From the Empire’s End, 1993

From the Empire’s End, 1993

Judith Ahem. Bill Henson, Rozalind Drummond.

Adrian Hall. Linda Dement. Helen Grace.

Tracey Moffatt. Sue Ford, and Peter Elliston

Madrid, 7 March-14 April, 1991 NSW Regional Eaileries tour and IVan Dougherty Gallery. Sydney 30 Sept-23 Oct 1993

Photofile 39 July 1993

Lately the idea of interna­tional cultural exchange has become fundamental to Australian art. The tail end of one such exchange is currently touring Australia. In early 1991 an exhibition of ten Spanish photographers came to Australia and an Australian exhibition went to Spain. However, rather than being driven by the ‘soft diplomacy’ policy of the Depart­ment of Foreign Affairs and Trade (DFAT), as is our current arts push into Asia, this exchange came about entirely through the personal enthusi­asms of individuals in Australia and Spain. It therefore had a pleasingly quixotic air to it.

The Spanish show, On the Shadow Line arrived in Australia with its curator Alejandro Castellote in early 1991. The curatorial rationale of his show was to demonstrate that Spanish photography was still in a con­vulsive state as Spain slowly pulled itself out of the shadowy past of Franco towards the future of Modern Europe.

However, the Australian audience appeared unable to translate this moment of cultur­al transformation into the photography itself. To many of them the extreme diversity of work in On the Shadow Line read merely as unsatisfactory eclecticism. Fot instance what many, quite rightly, wanted to know was: if this was meant to be a survey of the current developing state of Spanish photography then where were the women photog­raphers?

Terence Maloon’s selection of Australian photographers From the Empire’s End was just as eclectic. But it did not claim to represent any totalised idea of Australian photography. Those curatorially proper things which group shows such as this are normally meant to be about -an assessment of the state of photography as a discipline, a prediction of the next big thing, a debut of new talent, a sniffing of the air in the current Zeitgeist – all appear to be the very last things on Maloon’s mind. The artists Maloon selected for the exhibition may just have been the artists Maloon liked at the time. Or the wilful and extreme contrasts between them – in style, tone, mood, ideology, content, medium, genre, and generation – could be an attempt to present them not just as a pool of talent, but as a deliberate battlefield.

He refused to present Aus­tralia as an exotic Other to Europe, he refused to claim that Australian photographers could collectively represent the state of being either the colonised or coloniser, and he refused the consolation of landscape as the great redeemer of all our bewil­dering differences. These refusals added up to the reigning metaphor for the exhibition: deterritorialisation. Every photographer in the show, Maloon claimed in the introduction, upsets some accepted notion of the proper place of things: the place of the viewer and the viewed on either side of the image, the place of the body out­side language, the place of gen­der or race to one side of power, the place of the mutually exclu­sive immigrant and indigenous peoples within the Empire, and the place of landscape as the ground of nationhood.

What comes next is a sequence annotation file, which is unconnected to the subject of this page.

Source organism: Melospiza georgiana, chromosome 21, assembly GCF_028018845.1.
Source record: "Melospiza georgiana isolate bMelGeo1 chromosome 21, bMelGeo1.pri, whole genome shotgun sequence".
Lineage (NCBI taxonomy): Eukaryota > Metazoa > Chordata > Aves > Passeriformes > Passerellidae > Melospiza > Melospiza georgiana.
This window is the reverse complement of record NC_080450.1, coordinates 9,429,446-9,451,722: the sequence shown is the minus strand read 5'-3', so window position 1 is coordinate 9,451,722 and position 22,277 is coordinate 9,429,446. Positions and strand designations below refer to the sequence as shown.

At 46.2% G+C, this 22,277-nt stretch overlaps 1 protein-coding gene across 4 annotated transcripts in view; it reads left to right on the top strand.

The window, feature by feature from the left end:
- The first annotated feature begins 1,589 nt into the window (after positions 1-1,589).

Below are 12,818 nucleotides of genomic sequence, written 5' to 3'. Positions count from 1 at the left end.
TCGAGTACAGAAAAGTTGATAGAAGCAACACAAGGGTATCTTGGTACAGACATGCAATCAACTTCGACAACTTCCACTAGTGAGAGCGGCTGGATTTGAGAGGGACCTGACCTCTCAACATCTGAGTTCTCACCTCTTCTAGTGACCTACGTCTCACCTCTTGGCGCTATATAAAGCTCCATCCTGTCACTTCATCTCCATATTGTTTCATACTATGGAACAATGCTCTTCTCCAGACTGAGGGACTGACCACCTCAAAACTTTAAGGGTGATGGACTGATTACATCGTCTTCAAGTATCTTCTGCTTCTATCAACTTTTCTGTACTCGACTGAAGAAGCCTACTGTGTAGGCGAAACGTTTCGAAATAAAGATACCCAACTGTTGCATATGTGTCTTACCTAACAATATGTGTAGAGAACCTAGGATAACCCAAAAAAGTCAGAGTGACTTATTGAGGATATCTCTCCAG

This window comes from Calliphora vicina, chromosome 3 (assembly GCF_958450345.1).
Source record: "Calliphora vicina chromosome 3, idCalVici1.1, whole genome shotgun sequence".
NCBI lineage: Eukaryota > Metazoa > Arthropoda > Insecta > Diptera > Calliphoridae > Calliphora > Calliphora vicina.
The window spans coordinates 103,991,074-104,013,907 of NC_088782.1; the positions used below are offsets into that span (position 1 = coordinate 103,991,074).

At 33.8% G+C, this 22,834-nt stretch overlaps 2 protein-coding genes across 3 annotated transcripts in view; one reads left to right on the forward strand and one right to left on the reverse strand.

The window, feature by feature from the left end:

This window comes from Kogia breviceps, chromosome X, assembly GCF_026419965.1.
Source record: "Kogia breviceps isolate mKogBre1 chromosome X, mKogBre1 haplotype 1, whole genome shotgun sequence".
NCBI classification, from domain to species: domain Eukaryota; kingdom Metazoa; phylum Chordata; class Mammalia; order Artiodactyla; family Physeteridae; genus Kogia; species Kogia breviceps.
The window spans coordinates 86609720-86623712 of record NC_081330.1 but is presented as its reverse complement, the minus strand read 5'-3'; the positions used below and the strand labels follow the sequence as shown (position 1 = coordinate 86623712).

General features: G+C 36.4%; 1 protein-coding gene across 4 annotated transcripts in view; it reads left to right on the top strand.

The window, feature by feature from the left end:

This clearly bemused the Spanish reviewers of the show. Few did more than summarise the show’s catalogue and describe some of the works, and none dared to make any more than the most parochial of assessments of its quality (which was exactly the Aus­tralian critical reaction to the Spanish show).

But now, two years later and after bumping round Spain, the show is back in Australia and set for a tour lasting until well into next year. Perhaps, ironically, Australia will provide its own best audience for the work. After three years has worn the dazzle of currency off the works, and after the diplomatic proto­cols of national ‘presentation’ implicit in any cultural exchange have faded into histo­ry, perhaps the audacity of Mal­oon’s selection can be assessed.

The photographers in the exhibition are certainly undiplo­matic. Helen Grace’s frenetic, xerox-coloured stockbrokers yell at the melancholic citizens of Bill Henson’s own private entropic nation. Judith Ahern’s found images of hapless Kodak customers, permanently trapped in the surreal world created when their snapshots were arbi­trarily sandwiched together by a fault in Kodak’s processing machine, look out at Adrian Hall’s careful and deliberate self presentation in his cibachrome theatres of symbol, expressionis-tic gesture and performance. Tracey Moffatt’s composite characters – rich compendiums of stereotypes displaced onto a narrative of the self- act out in front of Linda Dement’s clinical self-dissection of her body as cultural text. The pristine irony of warships looming on the hori­zon behind the beach in Peter Elliston’s landscapes contrasts with the cinematic, vertiginous point of view of Rozalind Drum-mond’s cities. Whilst all the time Sue Ford’s apparently ‘ordi­nary’ documentary shots of a supposed reconciliation between white and black just refuse to settle down in their frames.

The exhibition, Maloon says in the catalogue, was ‘about dif­ferences, but it was conceived to avoid the kind of presentation that European audiences could construe as Difference pure and simple’. Now it is the turn of Australian audiences to con­strue these differences. Aus­tralians are used to imagining themselves as others see them. Perhaps the benefits of this cul­tural exchange will be all one sided, having returned to Aus­tralia from beneath Europe’s bemused gaze the arguments between Australia’s differences may finally become a debate.

Marryn Jolly



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